“Hillary Clinton won the popular vote by three million votes,” he said. “How could anybody in a million years not believe that a woman could become president of the United States?”
But many don’t.
An Ipsos poll in June 2019 found that 74 percent of Democrats and independents would be comfortable with a woman president — but only 33 percent believed their neighbors would be. And many Democratic voters, including women, have spent the past year expressing their doubts quietly in interviews. They would be thrilled to elect a woman, they say, but what about those swing voters in Wisconsin?
Statistically, the idea that women are less electable is a myth. Studies have shown that when women run, they win at the same rates as men. In 2018, in fact, nonincumbent women did better than nonincumbent men in primary and general elections, according to the Center for American Women and Politics at Rutgers University. In Michigan, one of the three states that swung the 2016 election to President Trump, Democratic women were elected governor, secretary of state and attorney general.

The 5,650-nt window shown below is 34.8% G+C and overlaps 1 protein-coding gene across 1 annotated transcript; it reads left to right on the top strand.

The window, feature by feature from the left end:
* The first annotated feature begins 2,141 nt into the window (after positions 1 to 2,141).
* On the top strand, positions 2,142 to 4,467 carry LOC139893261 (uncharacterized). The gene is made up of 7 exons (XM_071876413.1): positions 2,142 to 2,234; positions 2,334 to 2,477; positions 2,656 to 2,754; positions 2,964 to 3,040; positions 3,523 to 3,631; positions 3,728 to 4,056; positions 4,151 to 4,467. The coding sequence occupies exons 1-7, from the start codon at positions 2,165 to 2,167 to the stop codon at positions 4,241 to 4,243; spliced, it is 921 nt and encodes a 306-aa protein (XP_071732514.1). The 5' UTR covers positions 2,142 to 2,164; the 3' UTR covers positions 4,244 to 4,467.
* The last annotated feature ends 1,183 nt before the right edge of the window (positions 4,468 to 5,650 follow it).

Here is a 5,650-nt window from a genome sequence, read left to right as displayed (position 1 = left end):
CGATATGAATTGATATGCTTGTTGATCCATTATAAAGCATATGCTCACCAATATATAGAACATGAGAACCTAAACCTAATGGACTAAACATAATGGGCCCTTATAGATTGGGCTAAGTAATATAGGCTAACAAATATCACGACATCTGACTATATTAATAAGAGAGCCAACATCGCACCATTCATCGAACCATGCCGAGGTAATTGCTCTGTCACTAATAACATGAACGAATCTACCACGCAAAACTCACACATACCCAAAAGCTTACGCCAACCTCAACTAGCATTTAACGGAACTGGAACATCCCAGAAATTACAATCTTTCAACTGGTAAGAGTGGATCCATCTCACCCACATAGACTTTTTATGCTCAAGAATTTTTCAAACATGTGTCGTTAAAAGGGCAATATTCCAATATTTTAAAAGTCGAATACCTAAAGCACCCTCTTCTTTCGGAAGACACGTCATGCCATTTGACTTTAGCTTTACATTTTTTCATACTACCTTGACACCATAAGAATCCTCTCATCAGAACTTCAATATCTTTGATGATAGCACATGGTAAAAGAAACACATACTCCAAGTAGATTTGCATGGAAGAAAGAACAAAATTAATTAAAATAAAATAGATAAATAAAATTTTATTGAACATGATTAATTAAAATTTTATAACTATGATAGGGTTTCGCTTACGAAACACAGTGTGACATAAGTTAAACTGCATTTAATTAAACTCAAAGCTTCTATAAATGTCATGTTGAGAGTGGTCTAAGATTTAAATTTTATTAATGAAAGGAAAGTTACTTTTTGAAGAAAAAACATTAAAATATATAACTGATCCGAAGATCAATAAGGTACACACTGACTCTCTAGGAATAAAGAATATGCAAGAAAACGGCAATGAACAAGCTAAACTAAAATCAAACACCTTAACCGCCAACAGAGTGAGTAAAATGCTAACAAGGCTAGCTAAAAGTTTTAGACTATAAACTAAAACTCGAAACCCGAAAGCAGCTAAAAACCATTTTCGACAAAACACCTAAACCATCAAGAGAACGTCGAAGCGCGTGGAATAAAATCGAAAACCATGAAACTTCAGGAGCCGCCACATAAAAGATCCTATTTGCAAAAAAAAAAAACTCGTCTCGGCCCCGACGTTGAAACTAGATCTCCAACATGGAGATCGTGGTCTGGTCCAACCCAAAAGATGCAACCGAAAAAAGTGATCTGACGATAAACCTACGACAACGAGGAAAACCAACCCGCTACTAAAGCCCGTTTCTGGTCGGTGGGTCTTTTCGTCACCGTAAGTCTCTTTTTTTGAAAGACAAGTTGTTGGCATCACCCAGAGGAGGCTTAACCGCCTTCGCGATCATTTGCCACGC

But the continual debate over whether any given woman is electable places the burden on that woman to convince voters of what research has already shown. This is a burden men running for office don’t have.
“Women often have to run dual campaigns: a campaign of belief to convince donors and elites they can win, in addition to the main campaign,” said Amanda Hunter, research and communications director at the Barbara Lee Family Foundation, which supports women in politics. “That is the challenge Senator Warren is facing now, the constant drumbeat of doubts and questions regarding her electability.”
In other words, the fact that popular beliefs about who can win are inaccurate is not quite the point, because those beliefs can become a self-fulfilling prophecy. And that is what Ms. Warren is trying to prevent.
When voters who like a female candidate choose not to vote for her because they don’t think enough other people will vote for her, she can become less electable simply by virtue of being perceived that way. And inasmuch as the dispute between Ms. Warren and Mr. Sanders affects public opinion of women’s electability, the very existence of the dispute poses a threat.